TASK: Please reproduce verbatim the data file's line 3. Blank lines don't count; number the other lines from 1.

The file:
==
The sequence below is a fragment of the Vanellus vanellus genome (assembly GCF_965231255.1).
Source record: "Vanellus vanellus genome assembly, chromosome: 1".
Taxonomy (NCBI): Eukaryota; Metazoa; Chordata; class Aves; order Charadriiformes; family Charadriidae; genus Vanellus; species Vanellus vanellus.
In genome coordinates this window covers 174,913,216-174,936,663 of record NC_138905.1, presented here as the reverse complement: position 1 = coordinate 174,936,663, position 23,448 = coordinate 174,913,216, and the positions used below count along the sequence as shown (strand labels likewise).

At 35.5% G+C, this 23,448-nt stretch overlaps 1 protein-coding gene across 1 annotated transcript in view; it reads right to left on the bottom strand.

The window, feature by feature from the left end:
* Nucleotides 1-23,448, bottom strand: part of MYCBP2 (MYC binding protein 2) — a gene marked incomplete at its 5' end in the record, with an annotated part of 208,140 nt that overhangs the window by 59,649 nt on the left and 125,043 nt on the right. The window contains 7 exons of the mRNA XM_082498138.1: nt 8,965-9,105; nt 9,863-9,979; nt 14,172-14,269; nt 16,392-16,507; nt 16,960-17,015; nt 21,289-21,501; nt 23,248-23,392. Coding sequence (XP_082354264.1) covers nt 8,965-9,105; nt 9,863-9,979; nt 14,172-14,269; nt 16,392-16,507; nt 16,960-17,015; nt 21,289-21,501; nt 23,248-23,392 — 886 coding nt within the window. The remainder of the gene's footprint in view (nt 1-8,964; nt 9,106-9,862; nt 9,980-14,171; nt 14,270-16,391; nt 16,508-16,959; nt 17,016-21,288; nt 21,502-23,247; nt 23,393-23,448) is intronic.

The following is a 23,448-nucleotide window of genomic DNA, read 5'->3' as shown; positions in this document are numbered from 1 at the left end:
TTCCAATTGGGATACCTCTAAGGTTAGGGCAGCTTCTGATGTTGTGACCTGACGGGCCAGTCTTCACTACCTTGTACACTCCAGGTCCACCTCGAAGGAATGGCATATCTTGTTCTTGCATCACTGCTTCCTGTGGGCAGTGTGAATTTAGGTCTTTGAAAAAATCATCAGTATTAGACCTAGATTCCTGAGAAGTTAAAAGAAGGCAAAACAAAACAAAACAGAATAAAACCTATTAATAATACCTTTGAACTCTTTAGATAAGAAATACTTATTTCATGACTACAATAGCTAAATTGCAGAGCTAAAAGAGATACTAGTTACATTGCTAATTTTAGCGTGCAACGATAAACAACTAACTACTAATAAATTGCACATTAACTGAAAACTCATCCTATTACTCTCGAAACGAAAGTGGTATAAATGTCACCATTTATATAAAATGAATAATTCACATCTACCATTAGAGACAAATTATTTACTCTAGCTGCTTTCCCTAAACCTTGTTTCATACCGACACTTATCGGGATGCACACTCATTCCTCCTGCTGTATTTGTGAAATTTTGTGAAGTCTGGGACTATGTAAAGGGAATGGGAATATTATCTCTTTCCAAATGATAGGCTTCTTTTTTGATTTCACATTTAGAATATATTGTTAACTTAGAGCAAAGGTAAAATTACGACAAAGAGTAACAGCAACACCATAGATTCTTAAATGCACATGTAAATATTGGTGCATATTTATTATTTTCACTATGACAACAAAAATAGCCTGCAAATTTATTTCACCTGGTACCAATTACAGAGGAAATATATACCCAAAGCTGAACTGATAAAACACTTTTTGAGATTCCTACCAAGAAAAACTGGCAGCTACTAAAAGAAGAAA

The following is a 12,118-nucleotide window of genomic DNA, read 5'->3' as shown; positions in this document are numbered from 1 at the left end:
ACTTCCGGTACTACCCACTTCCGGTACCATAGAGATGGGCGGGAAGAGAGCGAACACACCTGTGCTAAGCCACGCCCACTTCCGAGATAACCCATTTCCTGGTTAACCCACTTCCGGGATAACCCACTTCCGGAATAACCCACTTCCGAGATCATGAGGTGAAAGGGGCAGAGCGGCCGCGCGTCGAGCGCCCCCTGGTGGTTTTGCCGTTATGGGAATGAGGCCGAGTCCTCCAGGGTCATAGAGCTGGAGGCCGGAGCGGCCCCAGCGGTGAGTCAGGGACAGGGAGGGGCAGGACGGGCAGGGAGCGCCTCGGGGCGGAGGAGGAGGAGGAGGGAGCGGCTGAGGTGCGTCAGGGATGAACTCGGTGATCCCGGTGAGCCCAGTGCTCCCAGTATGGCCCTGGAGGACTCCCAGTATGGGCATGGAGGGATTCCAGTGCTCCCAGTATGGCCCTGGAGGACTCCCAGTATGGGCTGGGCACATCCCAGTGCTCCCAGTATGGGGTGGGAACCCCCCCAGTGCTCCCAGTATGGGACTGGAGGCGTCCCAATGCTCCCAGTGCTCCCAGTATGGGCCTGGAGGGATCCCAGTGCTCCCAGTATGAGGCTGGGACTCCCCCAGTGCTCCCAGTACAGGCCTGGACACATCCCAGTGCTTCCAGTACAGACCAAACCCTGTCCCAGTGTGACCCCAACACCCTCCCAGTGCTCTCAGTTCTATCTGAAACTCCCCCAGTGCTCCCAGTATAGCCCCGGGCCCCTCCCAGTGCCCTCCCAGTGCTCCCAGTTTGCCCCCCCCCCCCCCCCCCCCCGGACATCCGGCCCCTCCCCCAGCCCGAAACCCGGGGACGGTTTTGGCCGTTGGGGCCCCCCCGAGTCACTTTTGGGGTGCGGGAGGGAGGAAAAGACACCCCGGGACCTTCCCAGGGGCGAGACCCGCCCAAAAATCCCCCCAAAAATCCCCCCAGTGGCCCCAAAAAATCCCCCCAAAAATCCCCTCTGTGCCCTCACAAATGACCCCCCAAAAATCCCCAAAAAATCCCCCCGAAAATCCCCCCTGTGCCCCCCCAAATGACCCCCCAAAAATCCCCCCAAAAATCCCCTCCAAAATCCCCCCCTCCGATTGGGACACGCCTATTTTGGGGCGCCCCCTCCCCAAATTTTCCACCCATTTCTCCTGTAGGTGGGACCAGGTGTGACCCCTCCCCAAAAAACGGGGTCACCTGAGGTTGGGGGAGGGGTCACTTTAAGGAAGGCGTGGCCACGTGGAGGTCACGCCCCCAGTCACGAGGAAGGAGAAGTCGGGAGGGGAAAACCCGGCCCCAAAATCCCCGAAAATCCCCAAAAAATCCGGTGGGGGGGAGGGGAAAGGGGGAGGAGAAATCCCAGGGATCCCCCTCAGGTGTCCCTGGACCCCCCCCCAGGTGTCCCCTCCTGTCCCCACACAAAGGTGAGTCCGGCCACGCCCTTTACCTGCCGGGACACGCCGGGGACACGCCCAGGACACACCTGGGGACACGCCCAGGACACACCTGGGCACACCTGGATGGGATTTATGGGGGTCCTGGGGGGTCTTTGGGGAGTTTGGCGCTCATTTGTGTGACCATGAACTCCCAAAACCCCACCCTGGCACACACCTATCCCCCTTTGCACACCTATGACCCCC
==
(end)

Taxonomy (NCBI): Eukaryota; Metazoa; Chordata; class Aves; order Charadriiformes; family Charadriidae; genus Vanellus; species Vanellus vanellus.